Patient surveys identify needs

BMJ 2000; 320 doi: https://doi.org/10.1136/bmj.320.7230.314 (Published 29 January 2000) Cite this as: BMJ 2000;320:314
  1. Rajan Madhok, director of health policy and public health (rajan.madhok{at}eriding-ha.northy.nhs.uk),
  2. Raj Bhopal, Bruce and John Usher professor of public health
  1. East Riding Health Authority, Willerby, East Yorkshire HU10 6DT
  2. Medical School, Edinburgh EH8 9AG

    EDITOR—Cleary is right to exhort us to undertake patient surveys to improve the quality of care provided.1 Surveys are particularly important with regard to ethnic minority populations since, because of different languages, they may find it difficult to communicate their experiences or may be generally less forthcoming than others.

    We undertook surveys of the provision of hospital services in Middlesbrough to ascertain the needs of Asian people. As a result, appropriate services were made available and satisfaction levels were improved.2 A further survey highlighted the need for continuous monitoring, since some aspects—for example, provision of interpreting services—had not been fully implemented.3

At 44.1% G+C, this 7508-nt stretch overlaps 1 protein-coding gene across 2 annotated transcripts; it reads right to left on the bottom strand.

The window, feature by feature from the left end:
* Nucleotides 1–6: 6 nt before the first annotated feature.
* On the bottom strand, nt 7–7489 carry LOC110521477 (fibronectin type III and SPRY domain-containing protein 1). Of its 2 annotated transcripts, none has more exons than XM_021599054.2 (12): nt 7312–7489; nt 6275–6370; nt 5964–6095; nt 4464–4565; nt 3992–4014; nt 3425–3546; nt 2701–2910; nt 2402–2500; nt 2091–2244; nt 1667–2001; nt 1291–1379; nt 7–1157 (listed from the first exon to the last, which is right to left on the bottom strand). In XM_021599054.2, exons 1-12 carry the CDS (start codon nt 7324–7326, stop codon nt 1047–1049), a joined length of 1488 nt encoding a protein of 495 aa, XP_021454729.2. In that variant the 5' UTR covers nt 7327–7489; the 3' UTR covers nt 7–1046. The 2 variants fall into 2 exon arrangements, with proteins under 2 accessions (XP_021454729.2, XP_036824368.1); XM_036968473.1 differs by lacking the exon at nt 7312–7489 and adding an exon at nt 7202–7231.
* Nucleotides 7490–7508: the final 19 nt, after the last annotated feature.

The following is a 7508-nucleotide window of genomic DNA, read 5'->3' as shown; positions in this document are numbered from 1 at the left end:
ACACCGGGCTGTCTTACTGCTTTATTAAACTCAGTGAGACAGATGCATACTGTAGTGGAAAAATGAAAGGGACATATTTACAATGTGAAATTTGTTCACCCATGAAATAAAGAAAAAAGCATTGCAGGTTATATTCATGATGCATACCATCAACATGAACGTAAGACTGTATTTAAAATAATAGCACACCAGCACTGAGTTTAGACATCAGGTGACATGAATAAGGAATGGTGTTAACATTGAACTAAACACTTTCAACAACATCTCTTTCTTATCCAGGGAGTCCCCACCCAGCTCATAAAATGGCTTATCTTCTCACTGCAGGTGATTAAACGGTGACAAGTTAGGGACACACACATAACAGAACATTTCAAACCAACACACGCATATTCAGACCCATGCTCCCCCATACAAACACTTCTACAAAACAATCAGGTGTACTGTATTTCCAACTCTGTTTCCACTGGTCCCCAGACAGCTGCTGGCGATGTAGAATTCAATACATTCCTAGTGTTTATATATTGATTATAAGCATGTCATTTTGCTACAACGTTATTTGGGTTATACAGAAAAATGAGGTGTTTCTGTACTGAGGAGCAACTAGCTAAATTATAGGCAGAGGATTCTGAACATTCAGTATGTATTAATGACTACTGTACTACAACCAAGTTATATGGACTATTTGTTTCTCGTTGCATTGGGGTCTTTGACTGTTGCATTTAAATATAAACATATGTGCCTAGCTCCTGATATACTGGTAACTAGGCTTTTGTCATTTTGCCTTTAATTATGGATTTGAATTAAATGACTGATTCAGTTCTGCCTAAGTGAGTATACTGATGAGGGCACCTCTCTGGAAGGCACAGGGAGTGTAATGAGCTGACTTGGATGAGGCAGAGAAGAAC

The second survey was extended to ascertain views on and use of a range of clinical services,including family planning, cervical smear and breast examination tests, and other settings including primary care.3 4 An interesting finding was the high level of satisfaction with many aspects of healthcare provision—for example, over 90% of Pakistani people were very satisfied or satisfied with the care received in inpatient and outpatient departments and from their general practitioners.

    In conclusion, therefore, patient surveys can, and should, be undertaken. They can not only identify needs and help in the planning of better services but also dispel some myths: the feedback is not always negative. The surveys are most beneficial if they are part of the continuous quality improvement programme.


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